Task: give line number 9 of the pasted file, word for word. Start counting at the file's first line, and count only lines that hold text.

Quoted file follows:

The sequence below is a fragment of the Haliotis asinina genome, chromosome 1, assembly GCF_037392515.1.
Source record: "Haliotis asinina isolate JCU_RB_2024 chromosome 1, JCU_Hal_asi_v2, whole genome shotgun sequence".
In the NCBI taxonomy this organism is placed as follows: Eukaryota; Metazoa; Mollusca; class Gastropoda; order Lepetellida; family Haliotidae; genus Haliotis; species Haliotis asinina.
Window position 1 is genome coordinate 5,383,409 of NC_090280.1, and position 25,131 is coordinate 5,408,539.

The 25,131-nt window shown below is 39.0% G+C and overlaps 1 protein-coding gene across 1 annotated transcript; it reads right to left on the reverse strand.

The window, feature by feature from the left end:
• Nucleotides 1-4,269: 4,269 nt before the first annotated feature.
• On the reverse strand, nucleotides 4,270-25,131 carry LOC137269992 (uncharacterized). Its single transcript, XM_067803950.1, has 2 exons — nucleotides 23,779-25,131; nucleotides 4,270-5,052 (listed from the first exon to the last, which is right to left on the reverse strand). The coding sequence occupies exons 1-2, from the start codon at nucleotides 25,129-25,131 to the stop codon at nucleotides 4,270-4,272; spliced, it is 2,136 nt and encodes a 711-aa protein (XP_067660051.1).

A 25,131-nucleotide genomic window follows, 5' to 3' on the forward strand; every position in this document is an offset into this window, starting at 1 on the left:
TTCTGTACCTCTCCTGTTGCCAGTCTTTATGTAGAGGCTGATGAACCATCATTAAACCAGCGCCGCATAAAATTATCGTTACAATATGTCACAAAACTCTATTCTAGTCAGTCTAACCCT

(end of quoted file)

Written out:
A 25,131-nucleotide genomic window follows, 5' to 3' on the forward strand; every position in this document is an offset into this window, starting at 1 on the left: